Lift the solar net metering cap
We need to look at costs in broader sense
DESPITE THE INCREASED ADOPTION of solar power in Massachusetts, the right of every citizen to have access to predictable and clean power is in danger. And it’s up to industry leaders and neighbors alike to speak up, and protect the solar industry. There’s an item on the agenda that could put the 12,000 clean energy jobs created in New England at risk: the net metering cap. To support jobs in New England, and the clean energy industry as a whole, it’s time to tell legislators to raise the net metering cap.
Net metering gives customers fair credit on their utility bills for clean power that they deliver to their local power grid. There’s a cap in place on how much solar power the utilities are required to accept from local solar projects. By raising the cap, we can protect clean energy jobs. What’s more, we can expand community solar, which allows the 85 percent of people in Massachusetts whose roofs aren’t quite right for solar rooftop panels an opportunity to reap the benefits of the sun.
There are literally hundreds of solar projects that are on hold because the cap has been hit in National Grid territory, and is quickly being filled in others. Some in the business sector argue that raising the cap and giving more power to renewable energy will drive jobs out of Massachusetts, and hurt our economy. Opponents to raising the net metering cap say that unless you go with the cheapest source of fuel, you’ll drive energy costs up in the state. And, those higher costs will eventually lead companies to move jobs out of state.
With the adoption of the Regional Greenhouse Gas Initiative and other policies, energy costs have gone down, the gross state product has risen nearly 70 percent and has added a net $1.6 billion to the economies of the RGGI states– all the while, greenhouse gases have gone down more than 10 percent. To say that jobs are not compatible with a diversified and reasonable cost infrastructure is ludicrous. Some say diversifying energy will lead to a downturn in manufacturing jobs. But, according to the University of Massachusetts Donahue Institute, manufacturing employment has been stable since 2008. That year was also the year the first major solar legislation passed, the year companies like Next Step Living were founded, and the year that solar started its growth in the Bay State. It’s difficult to justify the ire when manufacturing has seen stability since the very year solar became a priority.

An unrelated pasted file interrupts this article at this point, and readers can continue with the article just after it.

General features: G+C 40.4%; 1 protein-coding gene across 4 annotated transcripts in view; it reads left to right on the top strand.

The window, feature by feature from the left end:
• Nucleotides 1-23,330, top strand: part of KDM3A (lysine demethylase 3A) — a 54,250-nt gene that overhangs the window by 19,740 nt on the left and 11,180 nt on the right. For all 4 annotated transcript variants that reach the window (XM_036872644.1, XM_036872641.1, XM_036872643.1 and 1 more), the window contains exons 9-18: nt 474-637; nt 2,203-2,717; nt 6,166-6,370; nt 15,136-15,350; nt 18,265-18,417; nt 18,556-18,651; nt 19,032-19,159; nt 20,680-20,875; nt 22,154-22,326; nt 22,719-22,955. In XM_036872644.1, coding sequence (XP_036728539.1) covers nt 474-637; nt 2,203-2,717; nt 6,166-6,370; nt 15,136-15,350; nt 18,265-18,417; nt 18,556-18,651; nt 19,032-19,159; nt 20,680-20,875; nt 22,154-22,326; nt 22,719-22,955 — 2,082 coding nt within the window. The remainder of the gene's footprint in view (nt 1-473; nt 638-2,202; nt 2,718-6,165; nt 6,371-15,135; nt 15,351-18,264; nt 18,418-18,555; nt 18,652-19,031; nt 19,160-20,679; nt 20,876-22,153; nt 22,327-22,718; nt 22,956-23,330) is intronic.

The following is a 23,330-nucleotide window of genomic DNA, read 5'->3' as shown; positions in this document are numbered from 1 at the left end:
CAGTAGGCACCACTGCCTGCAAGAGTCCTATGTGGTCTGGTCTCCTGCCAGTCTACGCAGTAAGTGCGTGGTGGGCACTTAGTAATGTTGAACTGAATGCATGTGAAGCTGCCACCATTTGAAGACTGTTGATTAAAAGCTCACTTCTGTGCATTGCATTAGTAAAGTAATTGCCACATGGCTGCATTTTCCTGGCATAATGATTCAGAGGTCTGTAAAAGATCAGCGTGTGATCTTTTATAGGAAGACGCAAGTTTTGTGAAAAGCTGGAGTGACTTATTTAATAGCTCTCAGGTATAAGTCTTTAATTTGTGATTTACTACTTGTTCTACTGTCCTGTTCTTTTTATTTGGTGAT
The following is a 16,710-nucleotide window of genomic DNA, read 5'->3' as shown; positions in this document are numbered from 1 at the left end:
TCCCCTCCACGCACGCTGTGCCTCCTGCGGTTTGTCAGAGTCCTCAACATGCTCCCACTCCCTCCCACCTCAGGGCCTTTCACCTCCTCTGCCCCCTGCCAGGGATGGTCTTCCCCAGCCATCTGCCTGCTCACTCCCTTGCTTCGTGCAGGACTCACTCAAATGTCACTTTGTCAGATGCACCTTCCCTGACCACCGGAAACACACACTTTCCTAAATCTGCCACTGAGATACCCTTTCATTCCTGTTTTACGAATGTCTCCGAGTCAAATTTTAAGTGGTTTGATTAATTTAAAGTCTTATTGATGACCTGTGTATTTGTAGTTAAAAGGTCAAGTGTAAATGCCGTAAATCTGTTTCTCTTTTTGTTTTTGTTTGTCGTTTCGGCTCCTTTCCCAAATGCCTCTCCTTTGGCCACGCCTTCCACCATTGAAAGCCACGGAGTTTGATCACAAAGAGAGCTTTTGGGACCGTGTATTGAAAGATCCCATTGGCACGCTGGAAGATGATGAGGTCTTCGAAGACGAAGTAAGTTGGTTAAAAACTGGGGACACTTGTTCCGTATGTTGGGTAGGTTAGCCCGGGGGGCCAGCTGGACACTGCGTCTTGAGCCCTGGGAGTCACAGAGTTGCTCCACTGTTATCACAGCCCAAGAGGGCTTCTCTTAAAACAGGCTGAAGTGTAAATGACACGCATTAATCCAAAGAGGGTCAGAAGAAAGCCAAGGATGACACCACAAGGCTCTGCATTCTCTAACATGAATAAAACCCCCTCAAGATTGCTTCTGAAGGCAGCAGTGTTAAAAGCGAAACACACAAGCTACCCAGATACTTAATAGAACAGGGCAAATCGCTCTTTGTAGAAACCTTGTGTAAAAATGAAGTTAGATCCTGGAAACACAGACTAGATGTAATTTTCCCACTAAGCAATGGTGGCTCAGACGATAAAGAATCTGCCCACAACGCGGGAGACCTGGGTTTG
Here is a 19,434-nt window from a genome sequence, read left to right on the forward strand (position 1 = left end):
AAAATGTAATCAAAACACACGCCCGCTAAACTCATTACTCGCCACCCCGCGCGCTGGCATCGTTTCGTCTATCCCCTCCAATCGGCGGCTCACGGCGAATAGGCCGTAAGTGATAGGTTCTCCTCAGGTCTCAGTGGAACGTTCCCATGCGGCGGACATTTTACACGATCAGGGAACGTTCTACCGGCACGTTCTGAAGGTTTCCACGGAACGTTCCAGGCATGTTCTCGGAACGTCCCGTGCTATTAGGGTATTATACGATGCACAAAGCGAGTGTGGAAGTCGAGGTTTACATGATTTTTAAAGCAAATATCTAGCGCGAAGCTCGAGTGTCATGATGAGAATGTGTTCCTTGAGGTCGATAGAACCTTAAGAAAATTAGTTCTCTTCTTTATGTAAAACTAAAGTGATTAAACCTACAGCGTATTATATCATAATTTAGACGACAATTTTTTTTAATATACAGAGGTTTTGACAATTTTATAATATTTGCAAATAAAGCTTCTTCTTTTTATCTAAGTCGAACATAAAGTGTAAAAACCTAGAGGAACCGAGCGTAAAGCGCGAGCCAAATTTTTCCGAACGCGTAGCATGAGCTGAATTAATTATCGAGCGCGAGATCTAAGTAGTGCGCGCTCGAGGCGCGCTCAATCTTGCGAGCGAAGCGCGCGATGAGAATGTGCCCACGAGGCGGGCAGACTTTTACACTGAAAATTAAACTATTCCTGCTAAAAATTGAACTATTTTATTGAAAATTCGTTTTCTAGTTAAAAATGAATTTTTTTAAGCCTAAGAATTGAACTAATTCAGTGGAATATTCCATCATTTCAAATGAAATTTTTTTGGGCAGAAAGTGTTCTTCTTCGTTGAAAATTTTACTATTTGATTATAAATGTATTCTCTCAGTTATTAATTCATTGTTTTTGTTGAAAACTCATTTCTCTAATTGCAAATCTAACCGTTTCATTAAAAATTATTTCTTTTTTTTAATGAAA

And why is that? There’s predictability with solar that you can’t maintain with natural gas. Fluctuating natural gas costs don’t just affect the typical homeowner. Business owners and employees are affected, too. Difficult decisions have to be made to work around the constant variance of supply and demand of natural gas resources. Furthermore, with every dollar the Commonwealth invests in growing solar, over $2 in benefits for residents and businesses will be generated, according to studies done by the Net Metering and Solar Task Force. All of these points lead back to our recommendation to invest in solar power.
We’re lucky that the Bay State has become a leader in solar. We’ve proven that we can keep up with the leaders in this industry. And we’re proud to be a part of that.
We won’t deny that there’s a cost to invest in renewable energy, but there’s a cost to do anything. When you consider the benefits and the cost, investing in renewable energy is a better, smarter path than to leave our economy at the mercy of natural gas price fluctuation. That’s the conversation we need to be having.
It’s time, Massachusetts, to let your Legislature know that solar needs to be on their priority list. Look up your representative at WhereDoIVoteMA.org and tell them: We need to raise the net metering cap. We need to encourage our government to take advantage of predictable costs, and not give in to uncertainty.Geoff Chapin is CEO and Founder of Next Step Living, a home energy efficiency company in Boston, and a member of the Net Metering Task Force. John P. Dumas is business manager of the International Brotherhood of Electrical Workers Local 103.